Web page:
I was studying for my MA in Economics at Heriot-Watt University, Edinburgh, when I learned an important lesson, that I found rather confusing at the time. I had expressed an interest in pursuing a career in investment management, and my professor encouraged me to base my dissertation on the economic case for ethical investment. He taught me, “There is a lot more to investing than just making money!” 

The aim of my research was to establish if investment guided by conscience could be successful, or if it naturally came at the expense of returns? Also, could investors really have a role in shaping society and making the world a better place?

My findings on ethical investment

Ethical investment is largely based on negative screening. This is simply avoiding companies that operate in areas that the investor is ethically opposed to, such as armament, tobacco, or alcohol companies. Whilst the concept of ethical investment has been around for decades (led by the Quaker movement in the USA and the Methodist Church in the UK) this was still a niche area of the investment market.

I was encouraged by my findings. Ethical screening did not necessarily mean that investment returns were lower! I was able to find many examples of ethical funds that had performed as well, or better, than unconstrained funds. 

It seemed to me that the biggest challenge was how to get the screening process right? For example, if you wish to avoid companies that produce tobacco and alcohol, should you also avoid companies that sell these products? Or provide raw materials to help in their production? Also, I could not see how ethical investing could build up the “lobbying” strength to convince companies to change their ways.

The evolution of ethical investment into ESG

Over time, conscience-led investing has evolved. ESG (environmental, social, and governance) has emerged from, and taken over, ethical investment and sees a greater emphasis on positive screening techniques – looking to support companies with strong environmental and societal focus and encourage all companies to behave better. 

Sustainable funds – those that ESG analysis as part of their investment selection process – are now rapidly growing in number, as demonstrated in the table below.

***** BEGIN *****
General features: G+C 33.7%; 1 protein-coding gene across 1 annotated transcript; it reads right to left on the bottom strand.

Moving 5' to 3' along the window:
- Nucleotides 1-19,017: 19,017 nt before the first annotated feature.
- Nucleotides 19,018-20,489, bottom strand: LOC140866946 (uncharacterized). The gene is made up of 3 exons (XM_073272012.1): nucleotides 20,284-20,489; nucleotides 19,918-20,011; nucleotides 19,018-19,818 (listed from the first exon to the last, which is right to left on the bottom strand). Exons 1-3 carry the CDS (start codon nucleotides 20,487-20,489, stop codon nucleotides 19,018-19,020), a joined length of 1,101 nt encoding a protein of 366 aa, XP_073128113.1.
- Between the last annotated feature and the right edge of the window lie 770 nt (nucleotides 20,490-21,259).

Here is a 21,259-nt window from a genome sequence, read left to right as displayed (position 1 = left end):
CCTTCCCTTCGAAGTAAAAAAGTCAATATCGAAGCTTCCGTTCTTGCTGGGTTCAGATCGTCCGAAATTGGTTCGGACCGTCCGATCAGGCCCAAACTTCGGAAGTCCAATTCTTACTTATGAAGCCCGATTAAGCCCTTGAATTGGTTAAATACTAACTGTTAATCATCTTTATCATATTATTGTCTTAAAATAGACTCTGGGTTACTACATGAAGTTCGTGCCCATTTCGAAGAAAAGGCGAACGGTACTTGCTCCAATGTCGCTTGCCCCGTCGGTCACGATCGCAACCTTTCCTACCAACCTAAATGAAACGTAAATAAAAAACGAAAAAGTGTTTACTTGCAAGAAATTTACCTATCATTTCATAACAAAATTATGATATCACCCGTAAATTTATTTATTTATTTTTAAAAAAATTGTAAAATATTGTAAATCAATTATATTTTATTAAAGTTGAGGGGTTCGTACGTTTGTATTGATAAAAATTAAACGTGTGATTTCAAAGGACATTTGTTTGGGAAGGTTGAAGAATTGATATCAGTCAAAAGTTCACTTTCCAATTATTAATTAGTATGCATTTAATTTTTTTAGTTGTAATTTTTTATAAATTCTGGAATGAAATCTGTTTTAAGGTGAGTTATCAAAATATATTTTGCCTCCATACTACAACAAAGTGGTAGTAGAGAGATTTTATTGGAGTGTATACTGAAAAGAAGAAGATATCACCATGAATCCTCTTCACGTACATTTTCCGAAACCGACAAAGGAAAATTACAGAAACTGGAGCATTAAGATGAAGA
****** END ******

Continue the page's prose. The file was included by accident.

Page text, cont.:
Total number of sustainable funds available in the UK

Source: Morningstar as at February 2021, includes UK domicilled funds identified as sustainable within all IA sectors

ESG investment today and in the future

The trend towards ESG is accelerating. As we emerge from the Covid pandemic there is increasing awareness of the social damage that has been caused. Investors are looking to assert their influence on companies to ensure that they “do the right thing” - that they treat their staff, customers, suppliers, and environment well. The transfer of wealth of the “baby boom” generation to millennials will see this pressure intensify.

Companies are not only engaging with ESG in examining how they operate, they are also benefitting from this, be it through decreased costs as they move to more efficient energy supplies or increased productivity and enhanced staff loyalty as they improve conditions for their workforce. 

There is no doubt ESG is here to stay and will only become a more dominant theme in investment; it is no longer a niche market, it is at the heart of how companies and investors are behaving. It seems to me that now, more than ever, investment is more than just making money!

The value of investments, and the income from them, can go down as well as up and you may not get back the capital that you invest.

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